Canis cedazoensis

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Canis cedazoensis
Temporal range: Pliocene–Pleistocene
Scientific classification
Kingdom: Animalia
Phylum: Chordata
Class: Mammalia
Order: Carnivora
Family: Canidae
Genus: Canis
Species: C. cedazoensis
Binomial name
Canis cedazoensis
Mooser and Dalquest 1975
Canis cedazoensis range.png
Range of Canis cedazoensis based on fossil finds

Canis cedazoensis is an extinct species of smaller Canidae which was endemic to North America from the Blancan stage of the Pliocene epoch through the Irvingtonian stage of the Pleistocene epoch living 4.9 Ma—300,000 years ago.[1] Canis cedazoensis existed for approximately 4.6 million years.


Canis cedazoensis was named by O. Mooser and W. W. Dalquest. 1975.[2]

Timeline highlighting Canis cedazoensis in red


The morphology and dentition of C. cedazoensis suggests a hypercarnivorous jackal-like animal than what is seen in any current jackal or species of its time. C. cedazoensis is close in size to the living Canis aureus. C. cedazoensis appears to form an endemic clade with Canis thooides and Canis feneus, and is possibly descended from Canis lepophagus.[3][4]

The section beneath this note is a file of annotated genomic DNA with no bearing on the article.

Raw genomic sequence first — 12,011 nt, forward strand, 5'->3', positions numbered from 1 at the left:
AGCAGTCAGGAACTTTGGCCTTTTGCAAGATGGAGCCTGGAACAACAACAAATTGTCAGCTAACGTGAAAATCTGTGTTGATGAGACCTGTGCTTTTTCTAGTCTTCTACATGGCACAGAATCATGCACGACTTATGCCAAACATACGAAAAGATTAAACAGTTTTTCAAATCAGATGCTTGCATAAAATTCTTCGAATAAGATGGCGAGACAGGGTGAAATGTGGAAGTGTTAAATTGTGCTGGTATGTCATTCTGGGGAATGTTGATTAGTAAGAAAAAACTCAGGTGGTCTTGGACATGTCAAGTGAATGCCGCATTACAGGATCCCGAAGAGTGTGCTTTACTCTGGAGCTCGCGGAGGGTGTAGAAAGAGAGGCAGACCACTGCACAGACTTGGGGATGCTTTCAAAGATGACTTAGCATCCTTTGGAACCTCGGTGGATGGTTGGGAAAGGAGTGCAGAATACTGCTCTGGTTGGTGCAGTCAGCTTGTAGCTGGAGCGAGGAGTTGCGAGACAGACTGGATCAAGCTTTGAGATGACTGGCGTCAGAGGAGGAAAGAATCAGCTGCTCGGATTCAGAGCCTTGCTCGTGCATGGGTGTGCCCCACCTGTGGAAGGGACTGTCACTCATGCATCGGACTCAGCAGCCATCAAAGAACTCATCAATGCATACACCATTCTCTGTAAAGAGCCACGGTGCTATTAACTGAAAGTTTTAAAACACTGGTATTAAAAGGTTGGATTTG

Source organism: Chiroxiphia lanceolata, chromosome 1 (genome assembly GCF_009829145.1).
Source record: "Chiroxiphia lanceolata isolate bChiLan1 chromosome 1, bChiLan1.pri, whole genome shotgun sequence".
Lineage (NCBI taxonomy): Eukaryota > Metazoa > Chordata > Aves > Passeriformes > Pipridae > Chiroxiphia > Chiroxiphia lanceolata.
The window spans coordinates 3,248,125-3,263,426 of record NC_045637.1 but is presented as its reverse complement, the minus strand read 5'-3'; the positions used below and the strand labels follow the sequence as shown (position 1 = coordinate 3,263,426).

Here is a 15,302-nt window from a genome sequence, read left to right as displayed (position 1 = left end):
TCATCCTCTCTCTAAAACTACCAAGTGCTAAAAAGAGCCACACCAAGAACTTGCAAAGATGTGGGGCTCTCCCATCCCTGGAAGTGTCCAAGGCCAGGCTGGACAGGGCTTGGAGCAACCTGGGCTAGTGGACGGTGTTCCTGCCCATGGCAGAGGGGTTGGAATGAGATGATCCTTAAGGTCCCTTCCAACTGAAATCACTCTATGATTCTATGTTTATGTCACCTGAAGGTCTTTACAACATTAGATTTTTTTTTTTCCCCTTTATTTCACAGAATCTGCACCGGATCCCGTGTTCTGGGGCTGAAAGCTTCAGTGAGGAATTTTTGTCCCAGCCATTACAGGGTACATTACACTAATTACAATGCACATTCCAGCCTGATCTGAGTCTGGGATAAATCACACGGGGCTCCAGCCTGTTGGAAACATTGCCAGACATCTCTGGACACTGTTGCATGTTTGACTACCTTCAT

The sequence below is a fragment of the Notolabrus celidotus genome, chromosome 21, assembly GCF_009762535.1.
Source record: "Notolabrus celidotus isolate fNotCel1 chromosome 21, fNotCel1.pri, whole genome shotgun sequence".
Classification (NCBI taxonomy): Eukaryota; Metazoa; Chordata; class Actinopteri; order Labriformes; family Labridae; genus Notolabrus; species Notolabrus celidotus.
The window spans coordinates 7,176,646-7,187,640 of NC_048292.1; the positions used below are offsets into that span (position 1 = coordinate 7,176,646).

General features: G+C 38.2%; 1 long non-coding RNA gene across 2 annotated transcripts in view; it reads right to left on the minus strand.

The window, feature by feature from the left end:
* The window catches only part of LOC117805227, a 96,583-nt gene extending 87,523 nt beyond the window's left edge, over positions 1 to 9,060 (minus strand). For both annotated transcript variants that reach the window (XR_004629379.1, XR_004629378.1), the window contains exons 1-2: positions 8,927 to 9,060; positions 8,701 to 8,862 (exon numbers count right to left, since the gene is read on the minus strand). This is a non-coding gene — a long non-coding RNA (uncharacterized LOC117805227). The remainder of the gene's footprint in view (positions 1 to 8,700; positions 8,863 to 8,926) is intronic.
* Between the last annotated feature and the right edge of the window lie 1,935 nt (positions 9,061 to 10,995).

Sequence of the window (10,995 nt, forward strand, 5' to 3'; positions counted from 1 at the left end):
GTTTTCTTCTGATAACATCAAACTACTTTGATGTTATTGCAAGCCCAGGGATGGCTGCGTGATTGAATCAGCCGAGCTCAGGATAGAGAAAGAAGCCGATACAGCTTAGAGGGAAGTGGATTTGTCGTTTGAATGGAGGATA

Shared habitat[edit]

C. cedazoensis would have shared its habitat with both canids Armbruster's wolf and dire wolf for approximately 1.5 million years before becoming extinct about the same time as C. armbrusti. Other competitors would have been the felidae Smilodon and Homotherium.

Fossil distribution[edit]

The first fossil record was found in Cedazo, Mexico in an Irvingtonian terrestrial horizon. The second site was in eastern Arizona.


  1. ^ PaleoBiology Database: Canis cedazoensis, age range and collections
  2. ^ O. Mooser and W. W. Dalquest. 1975. Journal of Mammalogy
  3. ^ Tedford, Richard H., Wang, Xiaoming, Taylor, Beryl E., Phylogenetic systematics of the North American fossil Caninae (Carnivora, Canidae). (Bulletin of the American Museum of Natural History, no. 325, p. 123 .PDF
  4. ^ Tedford, Wang abstract